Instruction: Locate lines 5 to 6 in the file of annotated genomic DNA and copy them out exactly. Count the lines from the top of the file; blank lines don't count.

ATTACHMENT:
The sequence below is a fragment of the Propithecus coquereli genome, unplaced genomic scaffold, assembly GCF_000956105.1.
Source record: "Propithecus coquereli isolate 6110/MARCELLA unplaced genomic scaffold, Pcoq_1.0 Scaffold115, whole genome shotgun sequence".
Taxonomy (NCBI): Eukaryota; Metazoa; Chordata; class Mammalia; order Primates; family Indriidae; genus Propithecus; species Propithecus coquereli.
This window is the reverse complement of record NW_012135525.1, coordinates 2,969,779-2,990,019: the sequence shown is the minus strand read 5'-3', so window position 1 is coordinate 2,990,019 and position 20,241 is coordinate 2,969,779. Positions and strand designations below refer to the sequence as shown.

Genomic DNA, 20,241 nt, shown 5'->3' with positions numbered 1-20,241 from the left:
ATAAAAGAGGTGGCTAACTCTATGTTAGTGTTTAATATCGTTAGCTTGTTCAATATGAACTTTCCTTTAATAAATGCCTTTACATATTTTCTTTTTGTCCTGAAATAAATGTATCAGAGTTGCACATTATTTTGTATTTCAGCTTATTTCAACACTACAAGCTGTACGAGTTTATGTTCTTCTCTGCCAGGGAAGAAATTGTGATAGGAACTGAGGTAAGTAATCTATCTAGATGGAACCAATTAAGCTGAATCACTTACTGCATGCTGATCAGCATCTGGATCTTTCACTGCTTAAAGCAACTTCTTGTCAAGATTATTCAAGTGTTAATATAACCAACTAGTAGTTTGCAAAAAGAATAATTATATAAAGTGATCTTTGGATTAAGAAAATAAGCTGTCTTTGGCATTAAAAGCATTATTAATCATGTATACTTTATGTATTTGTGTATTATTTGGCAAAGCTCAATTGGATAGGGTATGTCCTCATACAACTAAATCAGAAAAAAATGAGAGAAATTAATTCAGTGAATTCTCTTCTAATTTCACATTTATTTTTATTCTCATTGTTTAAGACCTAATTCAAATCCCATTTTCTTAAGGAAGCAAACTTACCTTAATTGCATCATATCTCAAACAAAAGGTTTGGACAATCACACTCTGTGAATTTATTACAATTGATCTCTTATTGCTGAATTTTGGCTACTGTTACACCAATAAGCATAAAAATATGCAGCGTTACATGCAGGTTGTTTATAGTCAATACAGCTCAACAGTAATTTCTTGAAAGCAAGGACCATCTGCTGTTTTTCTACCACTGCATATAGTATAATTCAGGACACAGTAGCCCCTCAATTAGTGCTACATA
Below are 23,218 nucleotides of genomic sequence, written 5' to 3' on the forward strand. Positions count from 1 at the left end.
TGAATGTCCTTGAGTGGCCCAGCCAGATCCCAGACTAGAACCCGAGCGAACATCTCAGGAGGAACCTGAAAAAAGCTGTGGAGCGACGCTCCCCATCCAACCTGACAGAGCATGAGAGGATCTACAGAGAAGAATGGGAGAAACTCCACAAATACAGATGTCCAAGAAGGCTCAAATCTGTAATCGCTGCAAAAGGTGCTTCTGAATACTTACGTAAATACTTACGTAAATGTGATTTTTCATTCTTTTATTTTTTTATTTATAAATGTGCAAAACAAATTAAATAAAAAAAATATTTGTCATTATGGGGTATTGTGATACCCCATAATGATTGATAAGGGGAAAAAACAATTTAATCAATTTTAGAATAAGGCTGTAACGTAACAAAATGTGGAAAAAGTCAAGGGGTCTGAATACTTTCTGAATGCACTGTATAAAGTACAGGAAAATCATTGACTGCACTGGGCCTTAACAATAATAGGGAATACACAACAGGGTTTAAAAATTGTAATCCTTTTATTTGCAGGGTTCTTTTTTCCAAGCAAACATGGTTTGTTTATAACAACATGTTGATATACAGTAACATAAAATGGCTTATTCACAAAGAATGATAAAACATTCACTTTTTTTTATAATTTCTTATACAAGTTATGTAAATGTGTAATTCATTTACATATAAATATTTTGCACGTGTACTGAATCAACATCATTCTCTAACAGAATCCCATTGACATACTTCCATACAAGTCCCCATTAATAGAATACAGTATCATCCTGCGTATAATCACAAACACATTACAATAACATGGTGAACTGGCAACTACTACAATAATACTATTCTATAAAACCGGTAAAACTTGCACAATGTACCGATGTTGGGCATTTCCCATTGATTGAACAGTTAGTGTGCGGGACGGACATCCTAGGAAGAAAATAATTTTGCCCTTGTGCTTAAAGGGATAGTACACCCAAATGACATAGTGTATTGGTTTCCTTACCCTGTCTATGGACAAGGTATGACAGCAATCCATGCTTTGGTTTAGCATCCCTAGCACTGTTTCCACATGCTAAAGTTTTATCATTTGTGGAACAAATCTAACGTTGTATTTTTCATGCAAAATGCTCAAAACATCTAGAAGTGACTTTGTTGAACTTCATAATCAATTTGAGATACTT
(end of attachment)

Genomic DNA, 20,241 nt, shown 5'->3' with positions numbered 1-20,241 from the left:
ATAAAAGAGGTGGCTAACTCTATGTTAGTGTTTAATATCGTTAGCTTGTTCAATATGAACTTTCCTTTAATAAATGCCTTTACATATTTTCTTTTTGTCCTGAAATAAATGTATCAGAGTTGCACATTATTTTGTATTTCAGCTTATTTCAACACTACAAGCTGTACGAGTTTATGTTCTTCTCTGCCAGGGAAGAAATTGTGATAGGAACTGAGGTAAGTAATCTATCTAGATGGAACCAATTAAGCTGAATCACTTACTGCATGCTGATCAGCATCTGGATCTTTCACTGCTTAAAGCAACTTCTTGTCAAGATTATTCAAGTGTTAATATAACCAACTAGTAGTTTGCAAAAAGAATAATTATATAAAGTGATCTTTGGATTAAGAAAATAAGCTGTCTTTGGCATTAAAAGCATTATTAATCATGTATACTTTATGTATTTGTGTATTATTTGGCAAAGCTCAATTGGATAGGGTATGTCCTCATACAACTAAATCAGAAAAAAATGAGAGAAATTAATTCAGTGAATTCTCTTCTAATTTCACATTTATTTTTATTCTCATTGTTTAAGACCTAATTCAAATCCCATTTTCTTAAGGAAGCAAACTTACCTTAATTGCATCATATCTCAAACAAAAGGTTTGGACAATCACACTCTGTGAATTTATTACAATTGATCTCTTATTGCTGAATTTTGGCTACTGTTACACCAATAAGCATAAAAATATGCAGCGTTACATGCAGGTTGTTTATAGTCAATACAGCTCAACAGTAATTTCTTGAAAGCAAGGACCATCTGCTGTTTTTCTACCACTGCATATAGTATAATTCAGGACACAGTAGCCCCTCAATTAGTGCTACATA